Annual survey of leading third-party logistics providers tabulates their interest in serving manufacturers, hospitals and retail
In conjunction with the Council of Supply Chain Management Professionals’ annual symposium (Atlanta, Sept. 30-Oct. 3), the 19th Annual Survey of Third-Party Logistics Providers was delivered. The survey conducted by Dr. Robert Lieb, a business school professor at Northeastern University, and Joe Gallick, SVP sales for Penske Logistics (Reading, PA)—and with funding from Penske—polled 31 “large” 3PLs in North America, Europe and Asia-Pacific. Most of the study looks at overall business conditions and forecasts; this year, a part of the study was dedicated specifically to healthcare.
Respondents in North America say that 73% of them met or exceeded their revenue projections for last year—which is actually down by about 15 percentage points from the year before. (However, “meeting an expectation” might simply mean good forecasting, and not necessarily actual growth.) In Europe, just under 60% met or exceeded expectations (and 25% were actually unprofitable)—which is actually up slightly from the year before, and with just under 30% exceeding expectations—indicative of a climate of clear winners and losers there. In Asia-Pacific, four of the eight companies surveyed met their financial objectives for the year.
These 3PLs handle all sorts of traded goods, and via a full range of transportation modes; healthcare products are actually a relatively small portion of the physical volume for most of them. However, the survey highlighted the potential these firms are seeing in healthcare products delivery now and in the future. The expectations is highly optimistic: 3PLs worldwide say that the sector currently accounted for 8.2% of their revenue in 2011; and expect it to rise to 15.9%--a near-doubling—by 2014. While it is mathematically possible for business to double in size, across the world, in the next three years, it is more likely that some of the surveyed firms will meet these projections—and some will not.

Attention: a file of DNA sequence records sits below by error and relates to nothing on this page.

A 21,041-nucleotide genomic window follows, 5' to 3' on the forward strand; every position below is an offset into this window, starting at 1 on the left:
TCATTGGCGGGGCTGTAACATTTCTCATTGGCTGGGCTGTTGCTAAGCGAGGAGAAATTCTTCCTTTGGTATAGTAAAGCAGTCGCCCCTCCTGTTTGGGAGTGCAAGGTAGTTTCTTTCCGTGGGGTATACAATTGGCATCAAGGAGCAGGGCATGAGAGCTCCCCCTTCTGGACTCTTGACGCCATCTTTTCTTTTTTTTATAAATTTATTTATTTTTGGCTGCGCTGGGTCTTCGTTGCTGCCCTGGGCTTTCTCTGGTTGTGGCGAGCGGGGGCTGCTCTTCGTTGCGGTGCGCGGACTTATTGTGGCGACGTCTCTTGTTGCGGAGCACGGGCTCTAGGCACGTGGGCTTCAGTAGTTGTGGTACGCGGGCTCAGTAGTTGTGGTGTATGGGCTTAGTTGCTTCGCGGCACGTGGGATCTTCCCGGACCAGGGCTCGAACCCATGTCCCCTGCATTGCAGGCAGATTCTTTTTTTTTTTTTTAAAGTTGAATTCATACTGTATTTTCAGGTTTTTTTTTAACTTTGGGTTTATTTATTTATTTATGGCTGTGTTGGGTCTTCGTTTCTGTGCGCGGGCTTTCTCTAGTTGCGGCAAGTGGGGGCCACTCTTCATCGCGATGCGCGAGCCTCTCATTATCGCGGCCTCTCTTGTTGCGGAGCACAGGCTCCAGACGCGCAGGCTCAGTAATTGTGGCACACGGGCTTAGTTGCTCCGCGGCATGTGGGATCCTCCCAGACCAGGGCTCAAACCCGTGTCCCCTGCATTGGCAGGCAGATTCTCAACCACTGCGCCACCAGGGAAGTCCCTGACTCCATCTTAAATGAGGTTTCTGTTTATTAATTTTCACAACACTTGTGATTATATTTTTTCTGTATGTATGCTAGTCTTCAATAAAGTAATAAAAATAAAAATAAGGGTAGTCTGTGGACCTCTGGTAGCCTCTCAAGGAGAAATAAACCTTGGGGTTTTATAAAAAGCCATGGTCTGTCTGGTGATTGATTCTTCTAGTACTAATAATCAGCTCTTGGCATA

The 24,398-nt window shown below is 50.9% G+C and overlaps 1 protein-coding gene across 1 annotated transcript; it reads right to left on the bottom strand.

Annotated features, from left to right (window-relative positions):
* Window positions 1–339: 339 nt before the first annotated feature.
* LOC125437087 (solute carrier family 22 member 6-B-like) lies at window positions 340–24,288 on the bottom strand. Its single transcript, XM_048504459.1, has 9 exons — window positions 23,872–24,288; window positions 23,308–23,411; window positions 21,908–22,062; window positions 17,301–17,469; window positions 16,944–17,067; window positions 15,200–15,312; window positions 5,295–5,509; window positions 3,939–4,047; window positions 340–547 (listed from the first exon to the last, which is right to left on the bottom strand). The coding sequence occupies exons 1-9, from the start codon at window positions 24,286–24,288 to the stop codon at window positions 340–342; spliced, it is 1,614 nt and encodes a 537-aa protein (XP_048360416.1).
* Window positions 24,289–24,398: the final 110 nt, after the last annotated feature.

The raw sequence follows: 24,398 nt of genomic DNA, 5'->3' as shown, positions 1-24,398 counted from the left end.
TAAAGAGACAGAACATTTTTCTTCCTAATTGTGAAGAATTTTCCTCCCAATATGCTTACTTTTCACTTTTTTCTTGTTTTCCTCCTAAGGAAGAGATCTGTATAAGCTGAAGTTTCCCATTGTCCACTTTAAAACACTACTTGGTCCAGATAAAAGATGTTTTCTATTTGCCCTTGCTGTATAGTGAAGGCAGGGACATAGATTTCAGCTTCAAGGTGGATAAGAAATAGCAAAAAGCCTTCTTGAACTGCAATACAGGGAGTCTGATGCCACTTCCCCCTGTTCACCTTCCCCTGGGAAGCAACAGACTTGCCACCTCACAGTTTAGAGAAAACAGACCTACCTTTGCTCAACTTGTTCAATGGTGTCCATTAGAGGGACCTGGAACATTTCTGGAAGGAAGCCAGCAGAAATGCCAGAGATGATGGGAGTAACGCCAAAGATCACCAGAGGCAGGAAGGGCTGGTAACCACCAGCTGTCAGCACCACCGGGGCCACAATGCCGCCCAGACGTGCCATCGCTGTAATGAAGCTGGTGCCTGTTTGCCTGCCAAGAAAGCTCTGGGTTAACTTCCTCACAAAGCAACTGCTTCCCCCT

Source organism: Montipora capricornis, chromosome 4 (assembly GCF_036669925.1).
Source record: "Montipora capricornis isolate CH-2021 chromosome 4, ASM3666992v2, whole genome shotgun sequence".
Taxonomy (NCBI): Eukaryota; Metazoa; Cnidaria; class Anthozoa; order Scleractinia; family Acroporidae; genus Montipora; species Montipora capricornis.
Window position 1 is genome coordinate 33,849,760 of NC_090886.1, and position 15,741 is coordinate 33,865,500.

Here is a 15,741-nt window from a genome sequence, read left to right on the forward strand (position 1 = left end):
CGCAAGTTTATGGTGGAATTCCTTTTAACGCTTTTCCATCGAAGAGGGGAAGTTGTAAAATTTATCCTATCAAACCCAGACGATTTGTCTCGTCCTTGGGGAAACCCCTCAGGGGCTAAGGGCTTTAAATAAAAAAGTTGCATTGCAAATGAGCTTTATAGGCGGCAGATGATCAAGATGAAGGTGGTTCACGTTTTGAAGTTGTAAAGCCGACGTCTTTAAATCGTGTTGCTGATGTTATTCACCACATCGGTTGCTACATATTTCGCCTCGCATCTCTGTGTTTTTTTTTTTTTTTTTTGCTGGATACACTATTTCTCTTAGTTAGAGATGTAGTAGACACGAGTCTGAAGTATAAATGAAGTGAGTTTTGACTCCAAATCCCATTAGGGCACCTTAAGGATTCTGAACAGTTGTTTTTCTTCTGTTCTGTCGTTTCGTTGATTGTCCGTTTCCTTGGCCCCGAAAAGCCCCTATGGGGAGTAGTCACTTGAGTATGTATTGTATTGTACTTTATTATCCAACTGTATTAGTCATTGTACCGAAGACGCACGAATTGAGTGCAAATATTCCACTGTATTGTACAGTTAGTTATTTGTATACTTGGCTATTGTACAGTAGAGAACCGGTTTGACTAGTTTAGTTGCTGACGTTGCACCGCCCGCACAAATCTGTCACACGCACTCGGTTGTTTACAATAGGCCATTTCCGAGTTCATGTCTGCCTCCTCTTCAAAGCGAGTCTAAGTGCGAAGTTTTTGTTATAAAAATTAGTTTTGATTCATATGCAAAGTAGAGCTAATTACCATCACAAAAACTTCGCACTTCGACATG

And while medical devices is a smaller dollar-volume business than pharmaceuticals, it could be a larger physical volume (which is important to logistics providers). More than half of the CEOs predicted the medical devices segment of the industry will grow fastest during the next three years.
“Our aging population and ongoing technological innovations have led to a proliferation of medical devices and equipment for large and mid-sized distributors,” stated Gallick in a news release. “As these companies grow, the increasing complexity and higher costs of managing logistics internally make a compelling case for collaborating with a third-party logistics provider, who can help them design and implement more efficient transportation and distribution solutions.”
From the 3PL executive perspective, here’s what they believe are the critical concerns of healthcare products clients:
— Growing importance of compliance and regulatory assurance
— Developing countries increasing consumption—major logistics needs
— Hospitals looking to outsource procurement and delivery
— More stringent government regulation of imported medical products
— Aging population and building of hospitals/clinics, coupled with growing global urbanization, expected to drive growth in medical device industry.
One other element of the report surveys 3PLs’ understanding of their clients’ commitment to sustainability. Based on the 2012 data, sustainability fell as a business concern, continuing a trend that began in 2010. Addressing environmental needs is often looked on as a desirable but not essential business value; it looks like the current tough economic conditions are affecting that trend.